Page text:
Nearly a decade after my accidental encounter with this outré cathode relic, lingering curiosity (compounded by a dearth of detailed reference resources) prompted me to track down and cold-call Paulist Productions, the company behind Insight, to inquire as to the fate of the moving image legacy of their strange, ambitious series, which by 2003 had been driven from the airwaves altogether by all-night infomercials. To my surprise, the kind voice on the other end of the line at Paulist headquarters indicated that Insight holdings did survive, though entombed in the unlikeliest of places—the dank recesses of the infamous oceanfront property where, in 1935, screen star Thelma Todd (a.k.a. “Hot Toddy,” featured with the Marx Brothers in Monkey Business and Horse Feathers) was found in the garage, slumped over the steering wheel of her convertible, dead at age thirty.6

Built in the 1920s, the 15,000 square-foot landmark, a Spanish-Moorish three-level structure near the Santa Monica Pier, was once playground to Todd and her part-time lover and business partner, director Roland West (The Bat Whispers, 1930). Todd kept an ocean-view apartment on West’s vast property, which also featured a roadhouse restaurant, Thelma [End Page 225] Todd’s Sidewalk Café, as well as Joya’s, a popular after-hours Hollywood watering hole and alleged gangland hangout. The club’s volatile mix of clientele, ranging from starlets and movie moguls to mobsters, fueled speculation about the suspicious circumstances of Todd’s demise. Accidental carbon monoxide poisoning, murder at the hand of West, and the work of extortionists connected to organized crime were among the conjectured causes of her death.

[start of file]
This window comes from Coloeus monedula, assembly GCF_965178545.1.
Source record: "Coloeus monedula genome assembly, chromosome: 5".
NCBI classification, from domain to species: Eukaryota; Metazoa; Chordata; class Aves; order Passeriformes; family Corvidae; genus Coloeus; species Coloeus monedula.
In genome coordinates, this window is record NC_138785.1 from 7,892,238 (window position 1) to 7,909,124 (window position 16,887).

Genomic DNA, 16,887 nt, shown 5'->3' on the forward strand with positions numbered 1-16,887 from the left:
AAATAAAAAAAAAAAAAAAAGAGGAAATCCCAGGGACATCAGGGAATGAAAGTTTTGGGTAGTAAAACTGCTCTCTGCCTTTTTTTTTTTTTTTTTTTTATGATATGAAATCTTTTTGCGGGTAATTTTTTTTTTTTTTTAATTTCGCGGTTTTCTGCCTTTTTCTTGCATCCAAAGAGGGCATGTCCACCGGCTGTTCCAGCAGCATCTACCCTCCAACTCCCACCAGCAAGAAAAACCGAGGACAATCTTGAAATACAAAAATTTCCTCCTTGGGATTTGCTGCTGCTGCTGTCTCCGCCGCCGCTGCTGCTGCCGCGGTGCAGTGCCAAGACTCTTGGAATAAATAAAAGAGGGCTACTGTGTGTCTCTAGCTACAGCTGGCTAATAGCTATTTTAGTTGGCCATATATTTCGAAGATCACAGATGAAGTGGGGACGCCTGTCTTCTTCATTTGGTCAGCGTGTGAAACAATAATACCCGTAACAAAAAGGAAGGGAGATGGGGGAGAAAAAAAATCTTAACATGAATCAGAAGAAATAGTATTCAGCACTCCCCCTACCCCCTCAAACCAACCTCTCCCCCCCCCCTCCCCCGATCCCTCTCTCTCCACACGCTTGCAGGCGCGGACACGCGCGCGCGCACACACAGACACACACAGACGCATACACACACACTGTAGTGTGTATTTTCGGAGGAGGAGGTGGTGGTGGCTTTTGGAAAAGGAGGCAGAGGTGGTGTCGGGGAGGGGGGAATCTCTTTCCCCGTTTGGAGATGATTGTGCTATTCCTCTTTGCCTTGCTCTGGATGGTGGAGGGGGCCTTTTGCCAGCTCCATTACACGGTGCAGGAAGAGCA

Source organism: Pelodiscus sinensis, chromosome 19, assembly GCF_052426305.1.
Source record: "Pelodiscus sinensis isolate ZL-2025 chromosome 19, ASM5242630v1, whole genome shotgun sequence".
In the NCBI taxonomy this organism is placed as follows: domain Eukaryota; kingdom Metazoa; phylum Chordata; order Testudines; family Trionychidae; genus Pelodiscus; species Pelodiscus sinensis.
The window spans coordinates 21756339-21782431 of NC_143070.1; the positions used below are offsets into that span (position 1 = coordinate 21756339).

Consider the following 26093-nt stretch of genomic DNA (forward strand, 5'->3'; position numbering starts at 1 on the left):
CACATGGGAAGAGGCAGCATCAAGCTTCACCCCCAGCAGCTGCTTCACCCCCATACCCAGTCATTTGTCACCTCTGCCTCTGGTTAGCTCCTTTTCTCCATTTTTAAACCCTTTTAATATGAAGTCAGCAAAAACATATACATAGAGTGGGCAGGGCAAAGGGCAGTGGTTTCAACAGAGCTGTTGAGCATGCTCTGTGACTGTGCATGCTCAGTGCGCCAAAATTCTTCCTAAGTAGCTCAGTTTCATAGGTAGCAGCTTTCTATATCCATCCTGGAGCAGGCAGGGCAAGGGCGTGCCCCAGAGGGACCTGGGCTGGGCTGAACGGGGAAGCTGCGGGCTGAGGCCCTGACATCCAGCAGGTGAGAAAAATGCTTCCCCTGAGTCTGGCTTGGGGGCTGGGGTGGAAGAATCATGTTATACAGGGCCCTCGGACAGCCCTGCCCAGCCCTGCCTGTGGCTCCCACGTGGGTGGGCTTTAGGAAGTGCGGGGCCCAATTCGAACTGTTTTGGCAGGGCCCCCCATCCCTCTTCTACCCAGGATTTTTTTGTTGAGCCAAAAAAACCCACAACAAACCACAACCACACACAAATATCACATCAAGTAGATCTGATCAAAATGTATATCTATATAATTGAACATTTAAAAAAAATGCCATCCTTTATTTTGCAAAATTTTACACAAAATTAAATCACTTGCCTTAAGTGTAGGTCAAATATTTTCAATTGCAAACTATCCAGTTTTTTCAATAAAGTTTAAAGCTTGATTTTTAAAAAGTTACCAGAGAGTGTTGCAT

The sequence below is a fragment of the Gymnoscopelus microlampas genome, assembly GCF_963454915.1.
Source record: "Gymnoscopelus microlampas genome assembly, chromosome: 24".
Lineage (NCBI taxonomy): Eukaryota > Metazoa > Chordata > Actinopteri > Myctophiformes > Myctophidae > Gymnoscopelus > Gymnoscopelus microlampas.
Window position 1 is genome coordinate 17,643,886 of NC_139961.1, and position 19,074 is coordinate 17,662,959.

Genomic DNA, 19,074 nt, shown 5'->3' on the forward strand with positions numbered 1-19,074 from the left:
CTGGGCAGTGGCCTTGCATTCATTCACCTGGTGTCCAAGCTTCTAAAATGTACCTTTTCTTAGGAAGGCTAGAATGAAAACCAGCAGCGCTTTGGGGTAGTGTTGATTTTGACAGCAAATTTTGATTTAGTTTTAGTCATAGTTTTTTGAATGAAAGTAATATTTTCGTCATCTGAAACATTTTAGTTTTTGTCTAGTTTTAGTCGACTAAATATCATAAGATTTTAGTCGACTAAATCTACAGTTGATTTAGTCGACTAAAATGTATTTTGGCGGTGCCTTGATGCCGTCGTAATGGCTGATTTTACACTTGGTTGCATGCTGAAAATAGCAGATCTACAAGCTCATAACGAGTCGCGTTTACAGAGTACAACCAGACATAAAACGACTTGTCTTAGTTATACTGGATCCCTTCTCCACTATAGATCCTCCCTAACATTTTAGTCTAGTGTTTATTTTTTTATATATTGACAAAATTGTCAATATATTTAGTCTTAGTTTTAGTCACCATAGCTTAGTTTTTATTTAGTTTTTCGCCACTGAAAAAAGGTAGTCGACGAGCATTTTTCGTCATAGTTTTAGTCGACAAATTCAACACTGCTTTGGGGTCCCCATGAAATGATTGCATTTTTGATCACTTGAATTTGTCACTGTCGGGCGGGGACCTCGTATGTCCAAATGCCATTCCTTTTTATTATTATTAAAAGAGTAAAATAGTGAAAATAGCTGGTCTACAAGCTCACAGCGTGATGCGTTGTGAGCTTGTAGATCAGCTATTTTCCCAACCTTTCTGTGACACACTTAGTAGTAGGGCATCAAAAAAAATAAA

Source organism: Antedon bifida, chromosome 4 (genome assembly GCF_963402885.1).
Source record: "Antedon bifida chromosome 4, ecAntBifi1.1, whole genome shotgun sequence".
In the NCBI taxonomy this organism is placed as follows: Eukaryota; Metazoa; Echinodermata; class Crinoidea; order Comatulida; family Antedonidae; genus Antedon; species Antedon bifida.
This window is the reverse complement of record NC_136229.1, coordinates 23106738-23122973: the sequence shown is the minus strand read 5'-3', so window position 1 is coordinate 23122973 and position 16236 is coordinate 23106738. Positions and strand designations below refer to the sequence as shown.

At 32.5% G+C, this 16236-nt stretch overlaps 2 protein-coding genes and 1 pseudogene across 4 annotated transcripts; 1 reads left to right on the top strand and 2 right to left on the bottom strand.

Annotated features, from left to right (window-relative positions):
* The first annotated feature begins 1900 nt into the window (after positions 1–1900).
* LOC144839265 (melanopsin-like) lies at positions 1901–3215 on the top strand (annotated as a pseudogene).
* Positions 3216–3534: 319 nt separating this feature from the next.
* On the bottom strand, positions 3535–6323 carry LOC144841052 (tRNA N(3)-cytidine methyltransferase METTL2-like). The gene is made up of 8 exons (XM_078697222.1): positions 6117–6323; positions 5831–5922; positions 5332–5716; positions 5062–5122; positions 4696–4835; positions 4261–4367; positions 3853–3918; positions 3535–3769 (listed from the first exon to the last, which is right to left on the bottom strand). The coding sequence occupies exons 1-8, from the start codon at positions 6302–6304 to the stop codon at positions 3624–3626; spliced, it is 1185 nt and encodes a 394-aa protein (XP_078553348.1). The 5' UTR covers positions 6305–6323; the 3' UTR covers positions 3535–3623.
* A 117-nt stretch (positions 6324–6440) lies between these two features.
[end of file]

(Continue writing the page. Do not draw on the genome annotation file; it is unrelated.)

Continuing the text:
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A weathered 1-inch videoreel case as found in the improvised vault spaces of Paulist Productions (formerly Thelma Todd’s speakeasy).

The ornate original doors to Joya’s speakeasy, with its name emblazoned in etched glass, survive as the portal to Paulist Productions. The storied building found its way to the Catholic group via West’s second wife, actress Lola Lane of the singing Lane Sisters (and costar alongside Bette Davis in 1937’s Marked Woman). After remarrying and converting to Catholicism, Lane and husband Robert Hanlon became taken with Father Kieser and allowed him to utilize the ground floor for production offices, eventually selling the entire property to the Paulists at a fraction of market cost. The irony of the site of Todd’s scandalous death as the setting for a religious production company was not lost on the notoriously resourceful Father Kieser, who only half-jokingly told a reporter that the Paulists “exorcised the place before we moved in,” and that his screening room was once the “nightclub’s men’s bathroom.”7

After decades of active television production, the Paulists adapted several sections of the humid underbelly of the speakeasy for storage of their master and circulation film and tape elements. Through these dark, damp, expansive catacombs of Todd’s former haunt, a Paulist Productions staff member led UCLA’s television archivist Dan Einstein and me to the Holy Grail—hundreds of kinescopes and video-reels of Insight. Our first assessment of the find brought both relief and concern. On the positive side, Paulist staff and volunteers had done an admirable job of shelving and organizing many of the legacy holdings—row after row of rusty 16mm cans and weathered but sturdy 1- and 2-inch videoreel cases. More worrisome was the lack of suitability of the physical space—dusty, balmy, with exposed pipes snaking through the basement area and a saggy, water-stained ceiling overhead. For environmental control, only a tiny electric home-use dehumidifier chugged away in a corner. Thankfully, our initial inspection of the films and magnetic media revealed no signs of mold or other severe condition issues.

As befits a religious nonprofit, these improvised vault spaces were the only fiscal option available to the Paulists for their collection’s substantial storage needs. Father Frank Desiderio, successor to the late Father Kieser and president of Paulist Productions from 2000 through the summer of 2009, welcomed UCLA’s intervention.